the treatment of clients in default or arrears, particularly the requirement to treat clients fairly (CONC 7.3);
    the requirement to provide clients with information about the amount of any arrears and the outstanding balance (CONC 7.4);
    pursuing and recovering repayments (CONC 7.5);
    exercising a continuous payment authority – ie, a mandate given by the client to, for instance, a lender, allowing it to take a series of payments from a debit or credit card without seeking express authorisation for every payment (see here) (CONC 7.6);
    applying interest or charges (CONC 7.7);
    contact with clients (CONC 7.9);
    the treatment of clients with mental capacity limitations (CONC 7.10);
    misrepresenting the authority or the legal position relating to the debt or the debt recovery process (CONC 7.11);
    creditors’ responsibilities in relation to debt (CONC 7.12);
    data accuracy (CONC 7.13);
    settlements and disputed debts (CONC 7.14);
    statute-barred debts – ie, those that are too old to be recovered through the courts (CONC 7.15).
Specifically, the guidance states the following.
    If a creditor informs a client that it has decided not to pursue the debt, it must make them aware that the debt may still be sold by the creditor and the debt purchaser may decide to pursue the debt. Note: if the creditor has accepted a payment in full and final settlement of a debt, the creditor must formally and clearly confirm this (CONC 7.4.2R and 7.14.14R).
    A creditor must investigate if a debt is disputed on valid grounds or what may be valid grounds (eg, if the client is not the debtor, the debt does not exist or the amount being pursued is incorrect), and must provide information on the result of such investigations (CONC 7.14.3R and 7.14.5R).
    Creditors must not require someone to supply information to prove they are not the debtor in question (CONC 7.14.4R).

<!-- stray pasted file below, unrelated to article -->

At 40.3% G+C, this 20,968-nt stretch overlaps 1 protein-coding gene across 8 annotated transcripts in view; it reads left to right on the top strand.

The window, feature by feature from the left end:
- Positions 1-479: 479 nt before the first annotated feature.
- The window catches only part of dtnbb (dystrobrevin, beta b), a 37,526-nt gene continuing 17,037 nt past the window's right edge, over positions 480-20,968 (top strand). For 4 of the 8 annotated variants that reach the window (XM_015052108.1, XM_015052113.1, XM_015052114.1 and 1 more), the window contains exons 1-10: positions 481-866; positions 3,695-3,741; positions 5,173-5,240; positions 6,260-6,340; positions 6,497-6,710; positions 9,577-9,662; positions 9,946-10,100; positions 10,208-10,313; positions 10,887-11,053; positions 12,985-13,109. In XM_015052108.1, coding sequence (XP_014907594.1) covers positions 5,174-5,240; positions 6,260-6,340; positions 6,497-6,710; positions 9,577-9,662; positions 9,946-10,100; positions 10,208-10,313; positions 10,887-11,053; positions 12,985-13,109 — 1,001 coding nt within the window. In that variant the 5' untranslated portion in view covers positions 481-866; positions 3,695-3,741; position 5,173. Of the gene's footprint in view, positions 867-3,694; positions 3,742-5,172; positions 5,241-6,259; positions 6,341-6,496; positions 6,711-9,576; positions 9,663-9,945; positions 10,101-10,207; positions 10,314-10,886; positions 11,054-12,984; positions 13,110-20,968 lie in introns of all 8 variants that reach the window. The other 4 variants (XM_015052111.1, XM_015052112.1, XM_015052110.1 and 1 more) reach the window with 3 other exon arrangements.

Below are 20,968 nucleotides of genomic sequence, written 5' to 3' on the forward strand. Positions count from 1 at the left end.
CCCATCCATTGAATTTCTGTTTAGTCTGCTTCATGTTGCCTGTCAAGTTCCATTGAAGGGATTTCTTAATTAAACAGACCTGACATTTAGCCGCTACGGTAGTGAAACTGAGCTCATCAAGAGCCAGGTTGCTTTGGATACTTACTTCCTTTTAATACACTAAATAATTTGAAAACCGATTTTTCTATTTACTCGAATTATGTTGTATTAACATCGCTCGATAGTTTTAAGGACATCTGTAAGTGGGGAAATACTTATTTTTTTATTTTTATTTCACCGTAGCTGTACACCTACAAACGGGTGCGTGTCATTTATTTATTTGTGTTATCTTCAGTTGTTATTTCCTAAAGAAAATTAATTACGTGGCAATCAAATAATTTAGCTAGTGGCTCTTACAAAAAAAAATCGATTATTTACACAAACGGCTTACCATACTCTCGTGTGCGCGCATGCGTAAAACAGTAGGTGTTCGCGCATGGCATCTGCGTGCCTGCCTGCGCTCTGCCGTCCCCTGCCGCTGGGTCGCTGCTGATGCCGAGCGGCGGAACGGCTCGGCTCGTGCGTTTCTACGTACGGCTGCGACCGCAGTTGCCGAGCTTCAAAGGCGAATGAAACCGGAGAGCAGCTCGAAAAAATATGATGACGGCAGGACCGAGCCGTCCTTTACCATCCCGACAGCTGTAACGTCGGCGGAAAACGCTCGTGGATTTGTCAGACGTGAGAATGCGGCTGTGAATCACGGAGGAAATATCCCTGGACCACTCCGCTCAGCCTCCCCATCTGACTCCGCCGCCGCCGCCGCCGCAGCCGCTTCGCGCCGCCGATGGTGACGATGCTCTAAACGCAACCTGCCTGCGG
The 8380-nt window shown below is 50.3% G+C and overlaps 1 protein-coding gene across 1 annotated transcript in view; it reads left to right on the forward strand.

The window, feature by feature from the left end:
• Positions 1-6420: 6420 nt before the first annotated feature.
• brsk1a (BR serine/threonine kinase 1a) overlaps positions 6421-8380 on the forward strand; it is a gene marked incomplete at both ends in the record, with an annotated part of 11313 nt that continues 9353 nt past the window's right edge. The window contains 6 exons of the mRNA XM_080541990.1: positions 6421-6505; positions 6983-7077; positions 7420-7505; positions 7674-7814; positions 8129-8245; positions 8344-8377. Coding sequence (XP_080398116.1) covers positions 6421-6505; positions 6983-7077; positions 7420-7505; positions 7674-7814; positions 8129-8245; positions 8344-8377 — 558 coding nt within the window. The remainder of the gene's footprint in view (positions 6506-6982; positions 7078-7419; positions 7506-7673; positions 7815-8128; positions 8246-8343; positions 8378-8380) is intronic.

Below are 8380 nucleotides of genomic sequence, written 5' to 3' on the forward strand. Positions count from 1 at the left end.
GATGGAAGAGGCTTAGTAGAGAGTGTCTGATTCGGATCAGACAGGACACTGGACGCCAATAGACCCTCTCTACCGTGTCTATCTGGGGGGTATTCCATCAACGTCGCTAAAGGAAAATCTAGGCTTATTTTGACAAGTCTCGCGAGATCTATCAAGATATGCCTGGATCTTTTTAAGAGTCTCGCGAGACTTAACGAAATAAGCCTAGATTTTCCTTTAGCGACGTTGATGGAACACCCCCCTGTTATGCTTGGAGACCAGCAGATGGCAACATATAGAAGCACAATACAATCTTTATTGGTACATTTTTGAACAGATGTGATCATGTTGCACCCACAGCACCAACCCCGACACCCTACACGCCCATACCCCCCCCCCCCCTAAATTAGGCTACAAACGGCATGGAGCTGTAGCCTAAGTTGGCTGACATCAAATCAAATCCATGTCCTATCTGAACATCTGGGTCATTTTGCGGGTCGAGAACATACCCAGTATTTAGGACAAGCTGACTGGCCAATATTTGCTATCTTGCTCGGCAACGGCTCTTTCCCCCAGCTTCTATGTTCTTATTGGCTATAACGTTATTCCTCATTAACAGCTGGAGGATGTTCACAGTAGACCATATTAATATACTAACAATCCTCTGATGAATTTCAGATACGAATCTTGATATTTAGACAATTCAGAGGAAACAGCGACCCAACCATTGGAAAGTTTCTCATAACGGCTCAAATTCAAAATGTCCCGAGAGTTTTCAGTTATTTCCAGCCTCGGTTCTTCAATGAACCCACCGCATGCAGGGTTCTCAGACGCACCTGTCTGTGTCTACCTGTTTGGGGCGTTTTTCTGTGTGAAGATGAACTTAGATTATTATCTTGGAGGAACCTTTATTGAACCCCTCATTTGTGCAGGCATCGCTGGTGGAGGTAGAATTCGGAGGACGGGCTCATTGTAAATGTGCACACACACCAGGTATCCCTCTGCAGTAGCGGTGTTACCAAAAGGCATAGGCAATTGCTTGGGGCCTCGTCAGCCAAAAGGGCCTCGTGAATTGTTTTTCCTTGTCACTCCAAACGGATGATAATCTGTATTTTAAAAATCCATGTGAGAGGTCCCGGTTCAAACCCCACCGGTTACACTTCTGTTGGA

Creditors must suspend debt collection activity if a client disputes the debt on valid grounds, or what may be valid grounds (CONC 7.14.1R).
    A creditor should not make undue, excessive or otherwise inappropriate use of statutory demands when seeking to recover a debt from a client (CONC 7.3.15G).
    Creditors must treat clients in default or in arrears difficulties with forbearance and due consideration (CONC 7.3.4R).
    If a client is in default or in arrears difficulties, a creditor must inform them that free and impartial debt advice is available from the free-to-client debt advice sector and refer the client to an agency. It appears that it is sufficient for a creditor to signpost a client to a debt advice agency or to the Money Advice Service by providing its name and contact details to the client (CONC 7.3.7AG).
    Creditors must not pressurise clients to pay a debt in a single lump sum or more than they can reasonably afford and must allow alternative, affordable repayment amounts if a reasonable offer is made (CONC 7.3.8G and 7.310R). Putting clients under pressure to draw a lump sum from a pension to pay a debt is likely to breach these requirements (CONC 7.3.10AG).
    Creditors must suspend recovery of a debt from a client for a reasonable period (ie, 30 days) if a debt adviser is assisting them to agree a repayment plan and should consider extending this for a further 30 days if there is evidence of reasonable progress (CONC 7.3.11R and 7.3.12G). When determining a reasonable period, creditors may take into account any period the debt was subject to a breathing space moratorium (CONC 7.3.12) (see here).
    Creditors must suspend recovery of a debt from a client if notification has been given and it is reasonably believed that they lack the mental capacity to make decisions about their debt problems, unless or until a reasonable period has been allowed for relevant evidence to be provided (CONC 7.10.1R and 7.10.2G).